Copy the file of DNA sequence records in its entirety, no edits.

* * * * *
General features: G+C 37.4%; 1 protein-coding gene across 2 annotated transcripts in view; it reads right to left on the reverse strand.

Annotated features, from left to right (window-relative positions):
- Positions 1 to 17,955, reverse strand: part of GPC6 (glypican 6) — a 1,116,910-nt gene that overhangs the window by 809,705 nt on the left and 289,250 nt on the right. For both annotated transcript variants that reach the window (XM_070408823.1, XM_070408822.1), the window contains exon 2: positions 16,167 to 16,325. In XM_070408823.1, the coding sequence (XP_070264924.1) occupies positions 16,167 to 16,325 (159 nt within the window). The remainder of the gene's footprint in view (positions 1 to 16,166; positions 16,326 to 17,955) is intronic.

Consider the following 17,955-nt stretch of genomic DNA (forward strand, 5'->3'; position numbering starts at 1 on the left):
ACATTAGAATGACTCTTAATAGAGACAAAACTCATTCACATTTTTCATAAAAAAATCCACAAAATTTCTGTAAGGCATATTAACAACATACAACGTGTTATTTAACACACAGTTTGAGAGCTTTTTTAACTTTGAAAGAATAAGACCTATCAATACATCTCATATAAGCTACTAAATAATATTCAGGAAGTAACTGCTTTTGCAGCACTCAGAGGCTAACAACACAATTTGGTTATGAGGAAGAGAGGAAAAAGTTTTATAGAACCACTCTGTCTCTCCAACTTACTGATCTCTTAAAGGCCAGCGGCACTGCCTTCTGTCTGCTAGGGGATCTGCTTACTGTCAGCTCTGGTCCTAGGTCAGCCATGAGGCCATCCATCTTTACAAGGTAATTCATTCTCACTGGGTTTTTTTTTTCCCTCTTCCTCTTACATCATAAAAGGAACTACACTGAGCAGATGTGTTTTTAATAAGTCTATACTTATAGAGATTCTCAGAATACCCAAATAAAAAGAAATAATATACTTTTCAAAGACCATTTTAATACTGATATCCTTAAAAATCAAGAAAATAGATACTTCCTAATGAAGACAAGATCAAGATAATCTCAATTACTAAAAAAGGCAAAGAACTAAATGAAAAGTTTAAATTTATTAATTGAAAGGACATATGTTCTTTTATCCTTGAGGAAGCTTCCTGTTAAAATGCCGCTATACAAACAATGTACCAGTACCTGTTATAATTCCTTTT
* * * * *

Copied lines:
General features: G+C 37.4%; 1 protein-coding gene across 2 annotated transcripts in view; it reads right to left on the reverse strand.

Annotated features, from left to right (window-relative positions):
- Positions 1 to 17,955, reverse strand: part of GPC6 (glypican 6) — a 1,116,910-nt gene that overhangs the window by 809,705 nt on the left and 289,250 nt on the right. For both annotated transcript variants that reach the window (XM_070408823.1, XM_070408822.1), the window contains exon 2: positions 16,167 to 16,325. In XM_070408823.1, the coding sequence (XP_070264924.1) occupies positions 16,167 to 16,325 (159 nt within the window). The remainder of the gene's footprint in view (positions 1 to 16,166; positions 16,326 to 17,955) is intronic.

Consider the following 17,955-nt stretch of genomic DNA (forward strand, 5'->3'; position numbering starts at 1 on the left):
ACATTAGAATGACTCTTAATAGAGACAAAACTCATTCACATTTTTCATAAAAAAATCCACAAAATTTCTGTAAGGCATATTAACAACATACAACGTGTTATTTAACACACAGTTTGAGAGCTTTTTTAACTTTGAAAGAATAAGACCTATCAATACATCTCATATAAGCTACTAAATAATATTCAGGAAGTAACTGCTTTTGCAGCACTCAGAGGCTAACAACACAATTTGGTTATGAGGAAGAGAGGAAAAAGTTTTATAGAACCACTCTGTCTCTCCAACTTACTGATCTCTTAAAGGCCAGCGGCACTGCCTTCTGTCTGCTAGGGGATCTGCTTACTGTCAGCTCTGGTCCTAGGTCAGCCATGAGGCCATCCATCTTTACAAGGTAATTCATTCTCACTGGGTTTTTTTTTTCCCTCTTCCTCTTACATCATAAAAGGAACTACACTGAGCAGATGTGTTTTTAATAAGTCTATACTTATAGAGATTCTCAGAATACCCAAATAAAAAGAAATAATATACTTTTCAAAGACCATTTTAATACTGATATCCTTAAAAATCAAGAAAATAGATACTTCCTAATGAAGACAAGATCAAGATAATCTCAATTACTAAAAAAGGCAAAGAACTAAATGAAAAGTTTAAATTTATTAATTGAAAGGACATATGTTCTTTTATCCTTGAGGAAGCTTCCTGTTAAAATGCCGCTATACAAACAATGTACCAGTACCTGTTATAATTCCTTTT